Tuesday, July 02, 2013

love, marilyn

Love, Marilyn, directed by Liz Garbus and currently in rotation on HBO,  tries to be something new and different from the many other documentary observations of the iconic star. It tries artfully to include some of Marilyn Monroe's "recently discovered" writings — poems and excerpts, including recipes and shopping lists from Marilyn's notebooks — read dramatically by an assortment of actors. This tactic is very hit or miss. In a few cases the actors actually add something to the proceedings, most notably Uma Thurman, Marisa Tomei, and Elizabeth Banks. But in some cases they seem downright ill-chosen (Evan Rachel Wood, Adrien Brody), or the excerpt being read seems a frivolous choice at best. For anyone who is familiar with Marilyn's life and some of her writings it also becomes clear through Love, Marilyn that many of the poems are read either out of context or out of chronological order, which is in opposition to the orderly time-frame of the star's life that the film otherwise follows, albeit in kaleidoscopic fashion.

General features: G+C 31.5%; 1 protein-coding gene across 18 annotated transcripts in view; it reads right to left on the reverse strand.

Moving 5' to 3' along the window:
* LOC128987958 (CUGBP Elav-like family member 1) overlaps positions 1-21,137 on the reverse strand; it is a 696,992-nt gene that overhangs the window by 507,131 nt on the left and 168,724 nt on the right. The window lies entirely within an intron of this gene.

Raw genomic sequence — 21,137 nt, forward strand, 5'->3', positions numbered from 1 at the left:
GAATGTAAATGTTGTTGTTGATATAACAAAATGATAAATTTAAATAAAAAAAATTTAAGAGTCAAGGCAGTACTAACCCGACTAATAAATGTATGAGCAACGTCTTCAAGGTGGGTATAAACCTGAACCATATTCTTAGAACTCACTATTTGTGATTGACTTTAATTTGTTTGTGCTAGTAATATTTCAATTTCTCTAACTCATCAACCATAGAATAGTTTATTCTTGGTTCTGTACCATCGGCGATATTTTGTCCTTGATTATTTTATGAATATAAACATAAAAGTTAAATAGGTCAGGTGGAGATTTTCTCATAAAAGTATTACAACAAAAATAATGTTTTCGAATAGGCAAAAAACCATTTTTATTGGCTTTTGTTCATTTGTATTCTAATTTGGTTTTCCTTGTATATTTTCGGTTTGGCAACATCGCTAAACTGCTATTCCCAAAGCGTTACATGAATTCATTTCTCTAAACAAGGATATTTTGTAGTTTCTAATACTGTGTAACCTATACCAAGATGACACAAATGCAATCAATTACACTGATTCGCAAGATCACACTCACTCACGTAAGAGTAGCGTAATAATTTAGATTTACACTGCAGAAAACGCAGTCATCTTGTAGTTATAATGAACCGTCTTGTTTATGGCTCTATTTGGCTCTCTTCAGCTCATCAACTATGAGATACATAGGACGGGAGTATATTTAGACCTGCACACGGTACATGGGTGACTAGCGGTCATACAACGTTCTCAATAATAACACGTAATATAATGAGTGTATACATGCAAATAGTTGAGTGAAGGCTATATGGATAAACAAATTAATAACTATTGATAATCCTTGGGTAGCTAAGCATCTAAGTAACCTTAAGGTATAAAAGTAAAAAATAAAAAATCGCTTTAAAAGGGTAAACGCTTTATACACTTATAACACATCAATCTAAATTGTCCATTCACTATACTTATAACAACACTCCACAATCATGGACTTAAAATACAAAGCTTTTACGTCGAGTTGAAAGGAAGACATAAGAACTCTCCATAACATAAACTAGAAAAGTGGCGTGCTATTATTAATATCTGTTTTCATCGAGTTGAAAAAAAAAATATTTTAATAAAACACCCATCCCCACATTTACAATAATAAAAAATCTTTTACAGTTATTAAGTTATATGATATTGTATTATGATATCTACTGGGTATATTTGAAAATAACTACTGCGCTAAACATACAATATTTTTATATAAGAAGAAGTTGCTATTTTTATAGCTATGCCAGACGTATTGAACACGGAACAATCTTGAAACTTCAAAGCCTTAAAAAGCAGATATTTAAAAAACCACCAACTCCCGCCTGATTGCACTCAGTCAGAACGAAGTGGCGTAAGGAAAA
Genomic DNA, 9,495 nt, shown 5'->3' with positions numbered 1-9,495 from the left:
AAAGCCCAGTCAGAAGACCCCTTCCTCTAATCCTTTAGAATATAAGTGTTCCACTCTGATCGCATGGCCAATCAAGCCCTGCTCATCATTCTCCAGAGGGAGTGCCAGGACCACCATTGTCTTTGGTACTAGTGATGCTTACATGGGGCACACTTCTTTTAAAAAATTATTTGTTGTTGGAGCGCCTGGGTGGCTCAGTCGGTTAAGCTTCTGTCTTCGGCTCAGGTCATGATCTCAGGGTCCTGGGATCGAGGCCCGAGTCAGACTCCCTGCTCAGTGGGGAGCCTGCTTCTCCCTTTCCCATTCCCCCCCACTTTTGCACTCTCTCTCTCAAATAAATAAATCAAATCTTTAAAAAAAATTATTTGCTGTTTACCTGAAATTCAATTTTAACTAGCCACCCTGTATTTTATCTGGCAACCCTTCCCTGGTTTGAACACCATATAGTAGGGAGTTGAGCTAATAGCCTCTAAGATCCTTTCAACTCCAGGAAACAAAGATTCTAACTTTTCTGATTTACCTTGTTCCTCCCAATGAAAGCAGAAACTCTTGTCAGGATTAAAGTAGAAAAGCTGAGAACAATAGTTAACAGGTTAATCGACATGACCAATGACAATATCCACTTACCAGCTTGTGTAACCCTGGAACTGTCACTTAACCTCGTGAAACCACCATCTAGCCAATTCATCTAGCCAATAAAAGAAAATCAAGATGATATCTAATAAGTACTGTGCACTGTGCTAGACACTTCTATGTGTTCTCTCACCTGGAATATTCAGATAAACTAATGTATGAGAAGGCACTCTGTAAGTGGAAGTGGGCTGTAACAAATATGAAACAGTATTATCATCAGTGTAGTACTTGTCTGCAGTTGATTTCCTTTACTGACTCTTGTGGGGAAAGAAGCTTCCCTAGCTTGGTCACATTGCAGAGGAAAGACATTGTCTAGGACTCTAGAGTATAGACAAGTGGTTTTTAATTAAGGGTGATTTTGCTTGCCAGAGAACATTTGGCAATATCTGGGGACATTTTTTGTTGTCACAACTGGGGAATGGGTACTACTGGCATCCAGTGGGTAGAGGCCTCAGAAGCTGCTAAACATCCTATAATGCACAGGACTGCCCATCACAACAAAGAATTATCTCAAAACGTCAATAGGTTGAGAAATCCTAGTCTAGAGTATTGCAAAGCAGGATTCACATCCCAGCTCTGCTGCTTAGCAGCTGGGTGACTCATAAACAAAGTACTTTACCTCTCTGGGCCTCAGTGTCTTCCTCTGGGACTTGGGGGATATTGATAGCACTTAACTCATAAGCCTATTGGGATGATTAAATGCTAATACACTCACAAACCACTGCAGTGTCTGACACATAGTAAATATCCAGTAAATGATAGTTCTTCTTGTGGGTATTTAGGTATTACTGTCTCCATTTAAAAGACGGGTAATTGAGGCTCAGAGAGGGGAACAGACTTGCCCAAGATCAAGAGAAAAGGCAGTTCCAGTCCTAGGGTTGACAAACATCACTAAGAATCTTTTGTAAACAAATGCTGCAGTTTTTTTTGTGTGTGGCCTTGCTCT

Marilyn Monroe, photographed by Milton Greene

There are the usual fabulous photos of Hollywood's most photogenic star, but the most entertaining person in Love, Marilyn is Marilyn's friend Amy Greene (the widow of Milton Greene, the photographer and Marilyn's former business partner), who is a straight-shooter. One wishes that she and Marilyn had been able to keep in closer touch in Marilyn's final years, as the actress could have benefited from someone who had no hesitation in telling it like it is.

Is there anything new in Love, Marilyn? Not really. Not as long as the only way to approach her life continues to be a step-by-step recitation of her struggle for fame and ultimate tragic demise. It's time for a new approach.
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